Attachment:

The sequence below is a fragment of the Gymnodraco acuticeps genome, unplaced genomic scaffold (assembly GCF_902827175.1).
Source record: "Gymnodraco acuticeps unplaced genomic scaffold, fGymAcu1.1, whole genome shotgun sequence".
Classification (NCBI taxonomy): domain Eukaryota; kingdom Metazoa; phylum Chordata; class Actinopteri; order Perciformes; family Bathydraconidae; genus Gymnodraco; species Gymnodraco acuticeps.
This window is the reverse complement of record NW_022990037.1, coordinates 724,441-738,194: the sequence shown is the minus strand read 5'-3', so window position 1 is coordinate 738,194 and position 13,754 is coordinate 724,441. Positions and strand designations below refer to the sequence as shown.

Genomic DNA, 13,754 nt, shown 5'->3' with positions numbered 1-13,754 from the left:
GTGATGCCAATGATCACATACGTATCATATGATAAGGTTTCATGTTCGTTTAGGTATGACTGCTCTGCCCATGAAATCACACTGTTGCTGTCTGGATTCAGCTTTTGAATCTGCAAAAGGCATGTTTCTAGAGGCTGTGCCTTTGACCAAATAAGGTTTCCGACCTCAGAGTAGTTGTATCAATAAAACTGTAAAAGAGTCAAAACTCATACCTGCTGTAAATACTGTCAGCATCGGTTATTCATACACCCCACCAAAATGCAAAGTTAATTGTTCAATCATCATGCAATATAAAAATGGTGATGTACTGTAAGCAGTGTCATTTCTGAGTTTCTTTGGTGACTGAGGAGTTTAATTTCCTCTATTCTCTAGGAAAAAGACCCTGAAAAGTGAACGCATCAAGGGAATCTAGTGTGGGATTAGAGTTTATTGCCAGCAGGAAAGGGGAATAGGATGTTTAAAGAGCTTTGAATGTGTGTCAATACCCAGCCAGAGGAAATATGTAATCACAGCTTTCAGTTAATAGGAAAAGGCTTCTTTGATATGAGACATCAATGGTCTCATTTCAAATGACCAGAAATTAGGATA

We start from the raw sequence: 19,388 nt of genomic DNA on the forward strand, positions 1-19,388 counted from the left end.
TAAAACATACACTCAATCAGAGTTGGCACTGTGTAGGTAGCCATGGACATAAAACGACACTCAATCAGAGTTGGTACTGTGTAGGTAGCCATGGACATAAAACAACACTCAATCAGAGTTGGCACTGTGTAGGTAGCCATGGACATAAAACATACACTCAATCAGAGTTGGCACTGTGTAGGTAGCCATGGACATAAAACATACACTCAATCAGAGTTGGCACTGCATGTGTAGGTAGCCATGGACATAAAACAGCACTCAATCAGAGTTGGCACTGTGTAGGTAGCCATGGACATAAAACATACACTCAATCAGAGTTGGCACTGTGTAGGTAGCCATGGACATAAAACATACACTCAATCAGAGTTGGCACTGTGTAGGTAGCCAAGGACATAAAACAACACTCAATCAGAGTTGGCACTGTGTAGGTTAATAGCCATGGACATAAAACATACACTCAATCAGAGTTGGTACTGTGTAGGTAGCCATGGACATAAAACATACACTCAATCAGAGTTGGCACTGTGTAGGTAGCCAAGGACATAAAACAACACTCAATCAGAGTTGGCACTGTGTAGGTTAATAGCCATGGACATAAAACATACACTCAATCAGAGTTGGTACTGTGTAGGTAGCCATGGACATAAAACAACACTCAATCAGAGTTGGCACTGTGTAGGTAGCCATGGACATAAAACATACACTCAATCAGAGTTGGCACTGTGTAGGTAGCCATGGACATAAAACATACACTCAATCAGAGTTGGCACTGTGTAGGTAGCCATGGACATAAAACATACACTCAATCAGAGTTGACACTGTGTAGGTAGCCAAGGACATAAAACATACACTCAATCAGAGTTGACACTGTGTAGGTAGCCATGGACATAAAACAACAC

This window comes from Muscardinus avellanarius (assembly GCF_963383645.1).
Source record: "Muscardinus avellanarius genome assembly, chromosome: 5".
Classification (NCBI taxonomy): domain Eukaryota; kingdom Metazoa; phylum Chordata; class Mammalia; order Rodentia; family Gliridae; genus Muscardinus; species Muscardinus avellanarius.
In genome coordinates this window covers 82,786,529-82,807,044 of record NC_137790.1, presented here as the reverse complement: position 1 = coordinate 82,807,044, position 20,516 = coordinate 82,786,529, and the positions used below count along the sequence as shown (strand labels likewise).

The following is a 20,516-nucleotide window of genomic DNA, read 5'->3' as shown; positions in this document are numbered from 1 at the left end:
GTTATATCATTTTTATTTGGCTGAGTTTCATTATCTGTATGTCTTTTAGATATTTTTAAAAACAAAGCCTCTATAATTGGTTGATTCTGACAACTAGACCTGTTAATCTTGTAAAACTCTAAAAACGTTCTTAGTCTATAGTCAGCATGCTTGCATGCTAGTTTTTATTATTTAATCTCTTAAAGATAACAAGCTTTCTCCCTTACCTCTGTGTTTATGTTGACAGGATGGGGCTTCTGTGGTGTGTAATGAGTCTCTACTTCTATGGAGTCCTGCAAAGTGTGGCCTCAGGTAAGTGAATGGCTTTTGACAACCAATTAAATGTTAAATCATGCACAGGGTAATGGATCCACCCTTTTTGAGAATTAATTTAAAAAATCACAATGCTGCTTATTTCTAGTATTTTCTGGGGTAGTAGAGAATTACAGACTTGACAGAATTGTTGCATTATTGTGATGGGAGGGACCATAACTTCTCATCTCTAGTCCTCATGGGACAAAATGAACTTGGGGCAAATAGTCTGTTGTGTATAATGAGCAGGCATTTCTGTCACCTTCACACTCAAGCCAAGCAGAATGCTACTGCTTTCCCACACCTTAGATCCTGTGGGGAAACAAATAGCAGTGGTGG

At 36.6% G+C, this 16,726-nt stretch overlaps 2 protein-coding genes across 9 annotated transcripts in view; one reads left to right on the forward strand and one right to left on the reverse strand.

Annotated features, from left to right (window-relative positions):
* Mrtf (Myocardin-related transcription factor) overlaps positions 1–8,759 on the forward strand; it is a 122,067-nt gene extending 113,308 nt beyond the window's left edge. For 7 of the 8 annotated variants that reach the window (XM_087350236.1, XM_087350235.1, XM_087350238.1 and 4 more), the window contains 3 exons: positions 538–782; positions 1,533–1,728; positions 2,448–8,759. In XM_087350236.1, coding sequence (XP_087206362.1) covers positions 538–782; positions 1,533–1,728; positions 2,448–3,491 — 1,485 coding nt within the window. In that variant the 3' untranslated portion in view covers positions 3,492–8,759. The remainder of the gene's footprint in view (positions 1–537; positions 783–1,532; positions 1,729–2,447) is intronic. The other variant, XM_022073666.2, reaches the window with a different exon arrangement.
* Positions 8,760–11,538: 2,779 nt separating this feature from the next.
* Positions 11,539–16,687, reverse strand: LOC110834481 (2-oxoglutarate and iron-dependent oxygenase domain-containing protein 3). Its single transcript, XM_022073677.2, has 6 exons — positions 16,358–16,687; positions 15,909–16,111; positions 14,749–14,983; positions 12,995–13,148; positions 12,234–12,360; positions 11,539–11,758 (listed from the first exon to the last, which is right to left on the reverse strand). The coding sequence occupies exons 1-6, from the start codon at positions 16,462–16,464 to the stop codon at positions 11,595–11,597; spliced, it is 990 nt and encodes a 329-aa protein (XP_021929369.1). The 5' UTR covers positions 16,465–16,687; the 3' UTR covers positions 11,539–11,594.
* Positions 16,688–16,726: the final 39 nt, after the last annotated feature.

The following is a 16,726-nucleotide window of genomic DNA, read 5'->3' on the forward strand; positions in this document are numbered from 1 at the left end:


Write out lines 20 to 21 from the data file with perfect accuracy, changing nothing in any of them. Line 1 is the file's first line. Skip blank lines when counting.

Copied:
* Positions 16,688–16,726: the final 39 nt, after the last annotated feature.

The following is a 16,726-nucleotide window of genomic DNA, read 5'->3' on the forward strand; positions in this document are numbered from 1 at the left end: